Morro Strand State Beach

Great Time in Morro Bay: Coastal Getaway in Central California


In California, Morro Bay is perfect for a getaway to recharge yourself mentally, physically, and heck probably even spiritually, and just take a break from reality and the same day-to-day. There is no shortage of seaside towns in this state. These picturesque locations are all up and down the Pacific Ocean. They will just fill you with serenity and tranquility while offering you panoramic coastal views, charming small-town living, and its rich nature and wildlife found on both land and sea.

But this place I think is particularly good because of where it is and what it has to offer. It’s only several hours away North of Los Angeles and Santa Barbara, and South of San Francisco and San Jose on the Pacific Coast Highway. Close enough to the big cities you could make a day trip out of it and just far enough to make you feel like you’re going on an adventure if you decide to stay longer. And you will enjoy the drive along the coast as you make your way here as well as wanting to stop at every vista point you pass just to stop and stare.

But what do you do once you arrive? We have our list of the main attractions here to keep you busy throughout the day.

Morro Bay Embarcadero

Morro Bay Waterfront
Photo Credit: Nicholas Rosen

The best place to start your day is downtown and the waterfront. Most of the attractions in Morro Bay are within walking distance from here. It has plenty of free street parking and public parking lots. It’s filled with all those locally owned beachfront boutique shops and artisanal fine dining establishments with great views of the water.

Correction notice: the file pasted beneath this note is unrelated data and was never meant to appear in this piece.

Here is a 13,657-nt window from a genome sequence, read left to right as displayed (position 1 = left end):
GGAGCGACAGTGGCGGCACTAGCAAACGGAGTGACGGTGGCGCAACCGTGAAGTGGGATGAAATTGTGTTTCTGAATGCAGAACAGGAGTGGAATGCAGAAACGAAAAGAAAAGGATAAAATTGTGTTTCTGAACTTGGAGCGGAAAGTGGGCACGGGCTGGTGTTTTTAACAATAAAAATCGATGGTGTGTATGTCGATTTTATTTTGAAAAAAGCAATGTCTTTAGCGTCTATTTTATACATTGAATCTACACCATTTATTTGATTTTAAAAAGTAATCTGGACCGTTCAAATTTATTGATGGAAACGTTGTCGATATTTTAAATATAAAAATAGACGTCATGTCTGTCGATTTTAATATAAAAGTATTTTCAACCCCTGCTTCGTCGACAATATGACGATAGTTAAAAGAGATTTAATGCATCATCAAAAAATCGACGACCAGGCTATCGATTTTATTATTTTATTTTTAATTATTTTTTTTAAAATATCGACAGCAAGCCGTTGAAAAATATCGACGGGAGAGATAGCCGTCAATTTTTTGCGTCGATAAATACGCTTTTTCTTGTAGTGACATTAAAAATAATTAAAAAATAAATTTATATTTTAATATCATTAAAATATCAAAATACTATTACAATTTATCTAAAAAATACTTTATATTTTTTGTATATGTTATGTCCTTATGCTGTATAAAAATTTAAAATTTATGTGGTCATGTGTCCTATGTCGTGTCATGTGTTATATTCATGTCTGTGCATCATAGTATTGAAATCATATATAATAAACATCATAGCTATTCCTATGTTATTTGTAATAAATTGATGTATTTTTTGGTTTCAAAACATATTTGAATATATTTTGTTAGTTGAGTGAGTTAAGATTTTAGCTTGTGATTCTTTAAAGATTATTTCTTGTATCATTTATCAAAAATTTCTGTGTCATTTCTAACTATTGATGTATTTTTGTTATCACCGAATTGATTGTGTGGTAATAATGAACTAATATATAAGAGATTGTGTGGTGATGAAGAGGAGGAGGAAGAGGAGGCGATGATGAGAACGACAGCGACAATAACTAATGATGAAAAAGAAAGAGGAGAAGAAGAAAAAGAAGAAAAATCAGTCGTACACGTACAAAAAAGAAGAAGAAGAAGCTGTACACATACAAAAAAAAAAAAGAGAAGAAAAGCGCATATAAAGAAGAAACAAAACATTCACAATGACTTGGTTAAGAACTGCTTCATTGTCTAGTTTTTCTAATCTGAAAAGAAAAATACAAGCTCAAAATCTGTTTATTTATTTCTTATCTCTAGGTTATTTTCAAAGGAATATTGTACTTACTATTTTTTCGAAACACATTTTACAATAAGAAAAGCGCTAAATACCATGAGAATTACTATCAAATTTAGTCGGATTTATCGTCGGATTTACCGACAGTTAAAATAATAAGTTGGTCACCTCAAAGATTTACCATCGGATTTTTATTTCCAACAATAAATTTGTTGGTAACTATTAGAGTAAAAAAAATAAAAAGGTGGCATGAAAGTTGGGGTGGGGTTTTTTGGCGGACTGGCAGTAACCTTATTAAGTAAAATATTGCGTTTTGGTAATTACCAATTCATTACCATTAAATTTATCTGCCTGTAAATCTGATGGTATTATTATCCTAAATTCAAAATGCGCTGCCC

This is a popular destination for whale watching as well if you come in the colder seasons when you visit and can easily book yourself a tour with local operators. You could also rent an electric bike and take it easily all over town. Or sit down and enjoy simple fishing on the docks.

Nearby is the Morro Bay Maritime Museum. It’s small but interesting enough with several displays of maritime history and items along with older historic boats located in the back. This would only take an hour or more of your time if you want to maybe take a break somewhere indoors and learn a bit. Or see the central coast local artists at the Morro Bay Art Center. They are consistently changing exhibits in photography, crafts, and sculpture. It’s all fantastic displays of the beautiful nature and wildlife you find yourself in here.

Morro Rock

Morro Rock
Photo Credit: Nicholas Rosen